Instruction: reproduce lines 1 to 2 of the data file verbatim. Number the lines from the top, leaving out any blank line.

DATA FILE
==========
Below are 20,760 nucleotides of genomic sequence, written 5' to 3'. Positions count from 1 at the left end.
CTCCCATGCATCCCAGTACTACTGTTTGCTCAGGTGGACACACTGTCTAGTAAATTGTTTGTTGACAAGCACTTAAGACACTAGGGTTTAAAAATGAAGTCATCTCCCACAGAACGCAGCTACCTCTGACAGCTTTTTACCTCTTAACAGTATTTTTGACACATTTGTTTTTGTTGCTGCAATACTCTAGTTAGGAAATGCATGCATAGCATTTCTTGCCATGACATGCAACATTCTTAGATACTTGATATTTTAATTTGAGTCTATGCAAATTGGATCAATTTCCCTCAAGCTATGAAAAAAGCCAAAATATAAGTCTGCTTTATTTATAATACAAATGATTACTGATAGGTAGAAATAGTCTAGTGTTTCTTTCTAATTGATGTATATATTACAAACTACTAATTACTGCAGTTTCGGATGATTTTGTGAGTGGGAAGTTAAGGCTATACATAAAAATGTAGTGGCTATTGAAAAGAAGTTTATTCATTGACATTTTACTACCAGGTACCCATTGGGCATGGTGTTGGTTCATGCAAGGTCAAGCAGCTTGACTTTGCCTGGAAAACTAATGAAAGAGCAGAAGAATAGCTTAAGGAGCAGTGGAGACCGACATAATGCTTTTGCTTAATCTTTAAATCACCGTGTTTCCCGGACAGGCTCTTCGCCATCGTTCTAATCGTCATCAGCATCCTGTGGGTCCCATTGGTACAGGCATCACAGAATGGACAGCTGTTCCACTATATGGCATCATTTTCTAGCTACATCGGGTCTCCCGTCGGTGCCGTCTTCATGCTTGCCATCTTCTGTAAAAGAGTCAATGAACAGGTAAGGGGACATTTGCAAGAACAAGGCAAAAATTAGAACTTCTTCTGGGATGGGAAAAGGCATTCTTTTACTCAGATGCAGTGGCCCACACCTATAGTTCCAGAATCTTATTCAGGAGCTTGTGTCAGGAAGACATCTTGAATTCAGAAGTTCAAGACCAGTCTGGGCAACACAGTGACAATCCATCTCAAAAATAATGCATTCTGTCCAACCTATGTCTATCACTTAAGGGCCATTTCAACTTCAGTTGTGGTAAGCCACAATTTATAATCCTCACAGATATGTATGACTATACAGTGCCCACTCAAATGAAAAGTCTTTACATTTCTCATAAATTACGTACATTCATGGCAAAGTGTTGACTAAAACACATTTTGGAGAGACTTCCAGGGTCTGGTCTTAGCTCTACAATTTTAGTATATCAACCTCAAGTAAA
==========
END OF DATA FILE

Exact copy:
Below are 20,760 nucleotides of genomic sequence, written 5' to 3'. Positions count from 1 at the left end.
CTCCCATGCATCCCAGTACTACTGTTTGCTCAGGTGGACACACTGTCTAGTAAATTGTTTGTTGACAAGCACTTAAGACACTAGGGTTTAAAAATGAAGTCATCTCCCACAGAACGCAGCTACCTCTGACAGCTTTTTACCTCTTAACAGTATTTTTGACACATTTGTTTTTGTTGCTGCAATACTCTAGTTAGGAAATGCATGCATAGCATTTCTTGCCATGACATGCAACATTCTTAGATACTTGATATTTTAATTTGAGTCTATGCAAATTGGATCAATTTCCCTCAAGCTATGAAAAAAGCCAAAATATAAGTCTGCTTTATTTATAATACAAATGATTACTGATAGGTAGAAATAGTCTAGTGTTTCTTTCTAATTGATGTATATATTACAAACTACTAATTACTGCAGTTTCGGATGATTTTGTGAGTGGGAAGTTAAGGCTATACATAAAAATGTAGTGGCTATTGAAAAGAAGTTTATTCATTGACATTTTACTACCAGGTACCCATTGGGCATGGTGTTGGTTCATGCAAGGTCAAGCAGCTTGACTTTGCCTGGAAAACTAATGAAAGAGCAGAAGAATAGCTTAAGGAGCAGTGGAGACCGACATAATGCTTTTGCTTAATCTTTAAATCACCGTGTTTCCCGGACAGGCTCTTCGCCATCGTTCTAATCGTCATCAGCATCCTGTGGGTCCCATTGGTACAGGCATCACAGAATGGACAGCTGTTCCACTATATGGCATCATTTTCTAGCTACATCGGGTCTCCCGTCGGTGCCGTCTTCATGCTTGCCATCTTCTGTAAAAGAGTCAATGAACAGGTAAGGGGACATTTGCAAGAACAAGGCAAAAATTAGAACTTCTTCTGGGATGGGAAAAGGCATTCTTTTACTCAGATGCAGTGGCCCACACCTATAGTTCCAGAATCTTATTCAGGAGCTTGTGTCAGGAAGACATCTTGAATTCAGAAGTTCAAGACCAGTCTGGGCAACACAGTGACAATCCATCTCAAAAATAATGCATTCTGTCCAACCTATGTCTATCACTTAAGGGCCATTTCAACTTCAGTTGTGGTAAGCCACAATTTATAATCCTCACAGATATGTATGACTATACAGTGCCCACTCAAATGAAAAGTCTTTACATTTCTCATAAATTACGTACATTCATGGCAAAGTGTTGACTAAAACACATTTTGGAGAGACTTCCAGGGTCTGGTCTTAGCTCTACAATTTTAGTATATCAACCTCAAGTAAA